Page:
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Identifying constant of proportionality graphically

The video explains the concept of the constant of proportionality in graphs. It shows how to calculate it using the formula Y = KX or Y/X = K, where K is the constant. It also demonstrates how to identify lines with specific constants on a graph.

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Video transcript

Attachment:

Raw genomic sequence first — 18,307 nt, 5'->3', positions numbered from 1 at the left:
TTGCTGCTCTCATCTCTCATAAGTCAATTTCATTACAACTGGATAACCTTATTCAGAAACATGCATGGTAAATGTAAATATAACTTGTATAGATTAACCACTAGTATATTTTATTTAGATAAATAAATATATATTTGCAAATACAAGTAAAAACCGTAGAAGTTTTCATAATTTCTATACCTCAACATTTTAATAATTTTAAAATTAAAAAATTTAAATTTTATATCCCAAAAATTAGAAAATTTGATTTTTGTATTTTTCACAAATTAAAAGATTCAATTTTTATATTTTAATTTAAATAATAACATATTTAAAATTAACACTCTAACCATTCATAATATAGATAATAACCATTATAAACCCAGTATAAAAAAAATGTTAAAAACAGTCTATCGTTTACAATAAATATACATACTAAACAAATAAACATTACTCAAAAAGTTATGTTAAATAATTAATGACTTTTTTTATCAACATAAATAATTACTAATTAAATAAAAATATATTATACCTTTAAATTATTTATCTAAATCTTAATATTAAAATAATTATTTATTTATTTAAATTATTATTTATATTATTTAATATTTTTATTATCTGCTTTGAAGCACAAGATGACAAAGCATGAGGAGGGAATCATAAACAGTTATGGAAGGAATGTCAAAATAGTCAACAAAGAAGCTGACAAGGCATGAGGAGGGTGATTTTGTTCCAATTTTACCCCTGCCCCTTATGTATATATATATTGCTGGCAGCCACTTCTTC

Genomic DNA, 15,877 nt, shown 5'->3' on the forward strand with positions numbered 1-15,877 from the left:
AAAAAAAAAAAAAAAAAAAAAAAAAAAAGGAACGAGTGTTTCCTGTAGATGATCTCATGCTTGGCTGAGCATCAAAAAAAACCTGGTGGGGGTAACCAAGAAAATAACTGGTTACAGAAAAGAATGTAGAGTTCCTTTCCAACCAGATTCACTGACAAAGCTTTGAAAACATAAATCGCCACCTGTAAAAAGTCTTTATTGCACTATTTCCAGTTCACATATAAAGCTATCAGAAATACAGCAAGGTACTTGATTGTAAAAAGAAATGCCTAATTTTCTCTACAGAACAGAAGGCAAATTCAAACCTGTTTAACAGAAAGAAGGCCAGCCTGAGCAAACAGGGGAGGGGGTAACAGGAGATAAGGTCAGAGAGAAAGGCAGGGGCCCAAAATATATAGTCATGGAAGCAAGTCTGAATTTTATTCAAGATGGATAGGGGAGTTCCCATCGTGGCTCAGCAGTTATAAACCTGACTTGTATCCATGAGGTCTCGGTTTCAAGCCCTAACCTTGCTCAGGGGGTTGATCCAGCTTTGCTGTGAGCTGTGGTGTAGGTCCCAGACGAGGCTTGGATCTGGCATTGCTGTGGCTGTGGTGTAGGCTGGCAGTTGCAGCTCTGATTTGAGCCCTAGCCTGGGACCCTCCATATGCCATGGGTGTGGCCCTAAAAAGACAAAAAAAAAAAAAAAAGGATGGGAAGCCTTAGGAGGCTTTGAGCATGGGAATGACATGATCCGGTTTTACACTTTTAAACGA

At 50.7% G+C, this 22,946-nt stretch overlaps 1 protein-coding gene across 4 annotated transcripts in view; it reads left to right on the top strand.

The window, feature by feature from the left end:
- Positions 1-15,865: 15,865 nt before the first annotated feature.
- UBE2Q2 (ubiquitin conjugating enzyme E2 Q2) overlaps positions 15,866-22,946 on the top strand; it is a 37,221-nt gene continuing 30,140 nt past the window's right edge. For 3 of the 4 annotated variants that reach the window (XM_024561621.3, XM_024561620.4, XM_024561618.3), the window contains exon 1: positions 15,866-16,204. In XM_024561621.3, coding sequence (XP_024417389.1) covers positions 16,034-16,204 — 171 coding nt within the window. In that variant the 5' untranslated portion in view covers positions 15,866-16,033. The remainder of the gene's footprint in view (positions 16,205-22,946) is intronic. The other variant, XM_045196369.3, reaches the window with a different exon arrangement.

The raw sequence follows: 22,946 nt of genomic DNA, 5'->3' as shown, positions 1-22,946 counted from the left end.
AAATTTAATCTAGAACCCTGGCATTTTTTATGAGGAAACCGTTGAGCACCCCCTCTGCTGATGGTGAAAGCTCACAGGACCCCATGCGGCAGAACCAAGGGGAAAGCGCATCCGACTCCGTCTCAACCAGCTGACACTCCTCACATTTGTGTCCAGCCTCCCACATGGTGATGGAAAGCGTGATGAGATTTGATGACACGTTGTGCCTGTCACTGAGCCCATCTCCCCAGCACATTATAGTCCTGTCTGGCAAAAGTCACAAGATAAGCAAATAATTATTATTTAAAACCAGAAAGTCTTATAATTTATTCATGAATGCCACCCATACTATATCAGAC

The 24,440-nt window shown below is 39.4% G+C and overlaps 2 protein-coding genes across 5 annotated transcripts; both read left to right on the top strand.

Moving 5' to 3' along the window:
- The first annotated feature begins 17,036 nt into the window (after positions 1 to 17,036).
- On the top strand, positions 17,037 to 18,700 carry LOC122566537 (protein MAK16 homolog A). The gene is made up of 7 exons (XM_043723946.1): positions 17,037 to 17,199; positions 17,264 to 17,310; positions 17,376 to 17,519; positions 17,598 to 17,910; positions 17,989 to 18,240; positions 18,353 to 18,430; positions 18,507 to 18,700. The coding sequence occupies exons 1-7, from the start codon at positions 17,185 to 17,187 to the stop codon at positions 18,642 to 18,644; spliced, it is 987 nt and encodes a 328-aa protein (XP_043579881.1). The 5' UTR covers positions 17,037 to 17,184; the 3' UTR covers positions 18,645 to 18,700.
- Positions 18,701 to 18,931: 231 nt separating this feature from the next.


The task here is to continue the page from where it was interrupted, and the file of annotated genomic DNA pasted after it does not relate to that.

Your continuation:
- We're asked what is the constant of proportionality between Y and X in the graph? And just as a reminder, when we're talking about constant of proportionality, it sounds like a very fancy thing, but it's not too bad. If we're thinking about any X-Y pair on this, on this line, let's say, right over here. We have some X comma Y. If Y is proportionate, or is proportional to X, then that means we can say that Y is equal to some constant. Y is equal to some constant times X. And that constant, that is our constant of proportionality, right over there. Sometimes you'll see this expressed, if you divide both sides by X, sometimes you'll see this as Y over X, is equal to the constant of proportionality. It shows for any X-Y pair, if you take your Y divided by X, what do you get? That's the same, same thing. So with that out of the way, see if you can answer their question. What is the constant of proportionality between Y and X in the graph? Well they very clearly give us a point right over here, this point is the point three, three comma two. And so we could set it up a few ways. We could say, look when Y is equal to two, X is equal to three, and so two would need to be equal to some constant of proportionality times three. And if you wanted to solve for this, you just divide both sides by the three. So divide both sides by three, and you would get your constant of proportionality is two-thirds. Another way to do it, right over here. Well here, we've kind of already solved for our constant of proportionality. When Y, or we could say, when X is three, when X is three, Y is equal to two. In either case, our constant of proportionality is two-thirds. Let's do another example. So here we have which line has a constant of proportionality between Y and X of five over four. So pause the video and see if you can figure that out. So the key realization is we should test points on these lines, we should test X-Y pairs, and say, look if we take our Y divided by X, do we get five-fourths? Because that would be our constant of proportionality. So let's first try, let's try line A right over here. So line A, let me find a point that sits on it. so that looks like a point that sits on it. And so if I take, this is the point two comma five. And so if I took Y divided by X, I would get a constant of proportionality as five halves. So A is not going to be our answer. We wanna get to a constant of proportionality of five-fourths. Alright, let's try B. Okay B, let me find a point on B. Looks like this is a point on B. That is the point four comma five, four comma five. And so in this situation, K would be our Y, which is five, divided by our X, which is four. So it looks like B is our choice. For kicks, you could also look at the constant of proportionality right over here. Now there is one interesting example that I just wanna touch on before we finish these examples. What about a situation where Y is equal to X? What is the constant of proportionality then? And what would it look like as a line? Pause this video and think about it. Well, there's really nothing new here. It's just, you might not really see the constant of proportionality when you see it expressed this way. But Y is equal to X, is the same thing as Y is equal to one times X. And so then it might jump out at you that the constant of proportionality is one in this scenario right over here. Or if you took Y divided by X, Y over... Let me do it in that black color. Or if you took Y over X, you divided both sides by X, you would be left with the constant of proportionality, which would be equal to one. And if you wanted to graph it, well it would just look like this. Y would be equal to X, for all X's. So that's what when your constant of proportionality is one, you would... Those would represent points on this orange line that I just constructed.